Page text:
BTL: How often do stunt people get in the way of special effects?
Bero: That scene was very tight because it wasn’t a very big set. It’s a space capsule, but we did rehearse it a bunch of times with stunts so they got used to that air pressure of the canons. They were big cannons with 60-gallon tanks. We had to work with construction getting those panels out that we needed for the cannons so we could make those moves easily for all the different shots.
Maggio: We work pretty much hand-in-hand with the stunt department, to begin with, so there’s a lot of rehearsal that goes into pretty much any type of gag that they want to accomplish.
BTL: What was different about this project in terms of the different locations?
Bero: What was different about this was the organization, and how big a scope it was throughout all the countries, and how they kept that look together with all these different effects and piecing them together. That was pretty amazing. We didn’t do the London, Tokyo, or Morocco shoots but New York was the base and New York did a lot of the other areas and other parts of the country. We did a little bit of Tokyo inside sets built in New York.
Maggio: The studio used in Long Island was Grumman Studios.
BTL: What was the Tokyo effect?
Bero: It was a little bit of water effects in Mitsu’s apartment. We did a bit of vibration on the plant in her girlfriend’s father’s place in rural Japan, but they did that as an interior part of that set in Long Island.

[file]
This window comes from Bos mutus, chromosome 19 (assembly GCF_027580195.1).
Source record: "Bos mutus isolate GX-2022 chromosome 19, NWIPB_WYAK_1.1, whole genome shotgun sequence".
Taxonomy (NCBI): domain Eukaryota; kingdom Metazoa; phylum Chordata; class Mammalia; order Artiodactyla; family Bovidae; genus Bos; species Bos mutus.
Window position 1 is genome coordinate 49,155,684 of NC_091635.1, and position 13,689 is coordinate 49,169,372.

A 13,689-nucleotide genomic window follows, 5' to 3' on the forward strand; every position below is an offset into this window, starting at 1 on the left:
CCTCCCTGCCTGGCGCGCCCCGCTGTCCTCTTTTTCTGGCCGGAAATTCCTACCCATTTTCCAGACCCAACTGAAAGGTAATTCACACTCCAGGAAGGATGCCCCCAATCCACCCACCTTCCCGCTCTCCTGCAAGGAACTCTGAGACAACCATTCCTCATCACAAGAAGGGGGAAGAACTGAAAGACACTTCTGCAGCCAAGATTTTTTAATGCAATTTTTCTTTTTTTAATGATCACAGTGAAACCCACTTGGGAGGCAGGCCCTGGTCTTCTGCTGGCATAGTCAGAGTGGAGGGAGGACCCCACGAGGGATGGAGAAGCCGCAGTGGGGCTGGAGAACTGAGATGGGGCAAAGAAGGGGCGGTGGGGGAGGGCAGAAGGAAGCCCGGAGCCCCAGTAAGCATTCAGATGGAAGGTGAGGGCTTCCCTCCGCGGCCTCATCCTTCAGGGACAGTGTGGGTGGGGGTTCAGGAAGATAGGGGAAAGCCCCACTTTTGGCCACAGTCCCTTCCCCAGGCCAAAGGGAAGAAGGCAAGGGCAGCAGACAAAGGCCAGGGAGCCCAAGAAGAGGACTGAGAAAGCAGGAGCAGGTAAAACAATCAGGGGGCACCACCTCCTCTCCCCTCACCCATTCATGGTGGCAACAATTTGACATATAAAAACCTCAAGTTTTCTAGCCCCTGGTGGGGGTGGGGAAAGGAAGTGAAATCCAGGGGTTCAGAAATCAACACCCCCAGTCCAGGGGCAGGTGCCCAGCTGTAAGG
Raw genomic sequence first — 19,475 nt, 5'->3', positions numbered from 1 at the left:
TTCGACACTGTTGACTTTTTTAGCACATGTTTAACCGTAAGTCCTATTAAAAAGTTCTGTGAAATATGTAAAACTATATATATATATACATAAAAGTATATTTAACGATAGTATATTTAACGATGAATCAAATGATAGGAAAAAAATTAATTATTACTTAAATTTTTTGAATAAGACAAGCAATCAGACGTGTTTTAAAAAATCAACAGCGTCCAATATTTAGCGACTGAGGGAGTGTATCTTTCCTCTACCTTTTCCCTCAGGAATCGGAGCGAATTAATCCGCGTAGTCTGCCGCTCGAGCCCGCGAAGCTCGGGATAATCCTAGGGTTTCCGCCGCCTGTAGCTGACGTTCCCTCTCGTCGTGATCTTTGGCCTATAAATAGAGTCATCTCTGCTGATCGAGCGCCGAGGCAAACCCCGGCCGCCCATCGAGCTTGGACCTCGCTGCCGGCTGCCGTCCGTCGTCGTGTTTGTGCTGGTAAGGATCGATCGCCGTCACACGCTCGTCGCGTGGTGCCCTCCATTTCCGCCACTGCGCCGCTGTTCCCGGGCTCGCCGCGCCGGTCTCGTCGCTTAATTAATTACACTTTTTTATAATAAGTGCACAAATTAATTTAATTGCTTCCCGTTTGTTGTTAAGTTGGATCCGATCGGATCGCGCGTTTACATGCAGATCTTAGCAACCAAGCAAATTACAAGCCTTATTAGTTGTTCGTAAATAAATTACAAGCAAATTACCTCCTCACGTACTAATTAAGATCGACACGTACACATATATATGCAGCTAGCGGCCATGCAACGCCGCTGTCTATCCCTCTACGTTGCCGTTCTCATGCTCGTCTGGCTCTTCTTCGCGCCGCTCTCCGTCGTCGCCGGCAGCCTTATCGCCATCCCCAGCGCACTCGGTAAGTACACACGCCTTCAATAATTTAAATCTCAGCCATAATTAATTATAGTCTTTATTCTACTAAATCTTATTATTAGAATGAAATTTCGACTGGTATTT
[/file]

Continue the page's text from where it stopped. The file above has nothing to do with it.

Maggio: We used shaker motors that you would use for cement to get the bubbles out when you pour it. We adapted it to use for what we needed. It’s on a speed controller and you can turn it up or down. We also used shaker motors and small pneumatic pistons in the shaking attic set where the floorboards were shaking.
BTL: There were a lot of shaking effects going on in the series.
Bero: We also used the shaker motor for the Malik set when the spaceship first comes and you see all the glass imploding towards the father [Firas Nassar]. That concept was the spaceship coming down the street in suburbia and, basically, cutting things in half. There’s a big exterior shot where cars are on fire and cut in half. As it’s going by, it shakes the Malik house and explodes the windows. We use air cannons to do the windows breaking. We cheated a bit on that by covering the windows with curtains and didn’t put any kind of glass in there. They were just clean and put rubber glass in the cannons so that the actors could actually be there as the explosion happens.
BTL Have you become the Sci-fi/fantasy special effects experts?
Maggio: Recently, we’ve done a ton of these types of movies. We did Lisey’s Story [also for Apple] and the movie, Don’t Look Up, which was similar to this, but it had monsters and that science feel. Then we did The Mother Ship, a Netflix movie which was kind of aliens in space. A lot of it has to do with once you do one, you’re pretty much geared up into that position.
Bero: Aliens are the next thing to explore. [Creator] Simon Kinberg is doing something more mysterious with aliens, going into more of a reality of that world.
Invasion premiered on Apple TV+ on October 22, 2021. All images courtesy Apple, except for Mark Bero headshot.